* FCC has cut back regulations meant to protect consumers’ privacy
* New chairman believes cybersecurity is not the FCC’s problem
* Other potential privacy measures could soon be lifted
The Federal Communications Commission is coming for your privacy. Ajit Pai, the FCC’s new chairman, has taken drastic steps to halt regulations that were meant to protect your privacy. Indefinitely.
The new chairman believes these regulations, which would require ISPs like AT&T to notify and ask permission before they collected and inevitably shared your browsing information, are too strict.
Deregulating the rules recently imposed on ISPs (internet service providers) opens the floodgates to a host of potential problems. Your ISP has complete control over the sites and services you use. By allowing them to profit off of your browsing habits, the FCC is essentially waiving your consumer protections rights.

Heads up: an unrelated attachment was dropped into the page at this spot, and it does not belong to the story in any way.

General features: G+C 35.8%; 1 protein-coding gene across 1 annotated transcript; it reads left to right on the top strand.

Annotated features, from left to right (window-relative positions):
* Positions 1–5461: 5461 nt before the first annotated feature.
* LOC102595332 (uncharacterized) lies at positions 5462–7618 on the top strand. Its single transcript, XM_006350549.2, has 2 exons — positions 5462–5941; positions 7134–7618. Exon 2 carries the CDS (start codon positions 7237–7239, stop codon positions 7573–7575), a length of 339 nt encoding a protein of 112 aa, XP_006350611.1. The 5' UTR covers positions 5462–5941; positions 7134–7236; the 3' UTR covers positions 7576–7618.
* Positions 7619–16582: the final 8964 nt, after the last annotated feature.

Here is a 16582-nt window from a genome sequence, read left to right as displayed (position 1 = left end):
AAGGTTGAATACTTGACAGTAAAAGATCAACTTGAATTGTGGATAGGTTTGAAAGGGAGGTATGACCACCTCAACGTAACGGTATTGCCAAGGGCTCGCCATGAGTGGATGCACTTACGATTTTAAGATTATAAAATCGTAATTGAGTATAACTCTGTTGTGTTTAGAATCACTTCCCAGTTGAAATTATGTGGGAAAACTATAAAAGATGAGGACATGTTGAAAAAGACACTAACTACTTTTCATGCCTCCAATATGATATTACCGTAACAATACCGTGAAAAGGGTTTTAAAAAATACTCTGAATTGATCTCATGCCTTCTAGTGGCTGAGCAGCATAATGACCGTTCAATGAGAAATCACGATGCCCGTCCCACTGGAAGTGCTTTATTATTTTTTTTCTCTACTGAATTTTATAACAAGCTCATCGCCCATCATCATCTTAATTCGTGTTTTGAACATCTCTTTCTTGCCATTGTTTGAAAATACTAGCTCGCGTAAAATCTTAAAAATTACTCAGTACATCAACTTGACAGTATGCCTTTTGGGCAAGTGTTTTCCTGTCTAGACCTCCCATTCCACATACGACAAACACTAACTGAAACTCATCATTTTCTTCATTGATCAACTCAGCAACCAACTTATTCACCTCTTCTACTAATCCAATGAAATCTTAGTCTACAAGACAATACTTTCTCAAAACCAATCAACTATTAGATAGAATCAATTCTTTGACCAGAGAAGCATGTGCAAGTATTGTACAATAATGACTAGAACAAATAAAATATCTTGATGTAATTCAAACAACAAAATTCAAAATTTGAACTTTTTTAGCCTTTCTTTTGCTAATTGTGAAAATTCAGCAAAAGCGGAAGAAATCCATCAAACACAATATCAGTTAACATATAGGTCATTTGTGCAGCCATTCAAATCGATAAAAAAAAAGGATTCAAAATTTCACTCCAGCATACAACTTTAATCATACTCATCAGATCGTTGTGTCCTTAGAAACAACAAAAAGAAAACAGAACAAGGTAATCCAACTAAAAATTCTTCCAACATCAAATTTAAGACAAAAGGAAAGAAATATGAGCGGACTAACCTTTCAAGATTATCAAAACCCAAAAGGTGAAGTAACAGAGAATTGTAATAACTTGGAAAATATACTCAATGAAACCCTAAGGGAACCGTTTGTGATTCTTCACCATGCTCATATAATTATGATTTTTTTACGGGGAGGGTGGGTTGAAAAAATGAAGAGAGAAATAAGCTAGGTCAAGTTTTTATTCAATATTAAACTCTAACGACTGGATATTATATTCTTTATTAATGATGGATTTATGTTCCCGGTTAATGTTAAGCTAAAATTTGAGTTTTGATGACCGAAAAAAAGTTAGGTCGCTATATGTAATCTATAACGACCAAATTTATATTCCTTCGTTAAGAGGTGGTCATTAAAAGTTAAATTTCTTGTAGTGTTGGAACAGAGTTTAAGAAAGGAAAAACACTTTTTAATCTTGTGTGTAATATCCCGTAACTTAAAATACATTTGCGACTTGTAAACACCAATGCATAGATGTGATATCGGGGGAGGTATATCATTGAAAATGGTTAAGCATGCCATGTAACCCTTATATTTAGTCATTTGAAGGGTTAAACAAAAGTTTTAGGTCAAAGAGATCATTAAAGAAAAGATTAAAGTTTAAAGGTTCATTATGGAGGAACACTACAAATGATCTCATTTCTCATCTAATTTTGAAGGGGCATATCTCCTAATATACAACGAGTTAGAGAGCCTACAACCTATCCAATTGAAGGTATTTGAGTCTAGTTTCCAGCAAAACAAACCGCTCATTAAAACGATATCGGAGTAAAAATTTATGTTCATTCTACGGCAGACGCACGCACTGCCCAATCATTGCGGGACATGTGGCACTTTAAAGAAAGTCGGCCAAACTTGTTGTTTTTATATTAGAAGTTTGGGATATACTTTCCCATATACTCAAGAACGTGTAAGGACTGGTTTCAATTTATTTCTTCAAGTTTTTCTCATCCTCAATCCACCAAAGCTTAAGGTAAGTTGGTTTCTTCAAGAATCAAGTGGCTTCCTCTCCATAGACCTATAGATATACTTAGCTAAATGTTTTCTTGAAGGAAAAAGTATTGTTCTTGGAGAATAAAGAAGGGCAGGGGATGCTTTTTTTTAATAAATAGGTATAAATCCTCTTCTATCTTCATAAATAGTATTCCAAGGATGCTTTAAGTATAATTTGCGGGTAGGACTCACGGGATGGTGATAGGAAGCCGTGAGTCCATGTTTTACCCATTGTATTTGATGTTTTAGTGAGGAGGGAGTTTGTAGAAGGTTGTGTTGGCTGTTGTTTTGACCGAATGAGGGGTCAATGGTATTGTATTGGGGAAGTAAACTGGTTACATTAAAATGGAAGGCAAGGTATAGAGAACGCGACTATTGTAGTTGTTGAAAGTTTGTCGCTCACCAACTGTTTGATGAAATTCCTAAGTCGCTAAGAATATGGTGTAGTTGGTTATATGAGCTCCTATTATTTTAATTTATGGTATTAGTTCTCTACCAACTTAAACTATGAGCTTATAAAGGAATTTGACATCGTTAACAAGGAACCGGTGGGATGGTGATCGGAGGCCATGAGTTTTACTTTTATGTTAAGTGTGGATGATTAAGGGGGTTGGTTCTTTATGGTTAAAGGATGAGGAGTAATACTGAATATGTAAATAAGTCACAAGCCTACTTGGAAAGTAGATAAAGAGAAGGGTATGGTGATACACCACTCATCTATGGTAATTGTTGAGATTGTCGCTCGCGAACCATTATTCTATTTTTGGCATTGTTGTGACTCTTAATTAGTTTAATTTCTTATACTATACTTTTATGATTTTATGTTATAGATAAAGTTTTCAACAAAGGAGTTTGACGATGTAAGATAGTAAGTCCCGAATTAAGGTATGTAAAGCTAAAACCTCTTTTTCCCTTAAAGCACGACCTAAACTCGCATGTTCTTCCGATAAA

While some may not think this is that big of a deal, think of this: if an insurance company has access to sites you’re looking at, they can effectively use your search inquiries in their process to accept or deny coverage. And that’s just the tip of the iceberg.
While the future is still uncertain, it looks like companies may also be given fewer restrictions when it comes to inserting ads into your network. They also wouldn’t be required to notify you if a breach took place, which means your passwords, credit cards or other sensitive information could be stolen without you even knowing.
Pai has previously said that regulations should be created only when there is proof of harmful activity. The technology regulations were first created during the Obama administration. The measure to rollback these regulations passed in a 50-to-48 vote last week in the Senate. The House is expected to mirror the Senate’s action next week.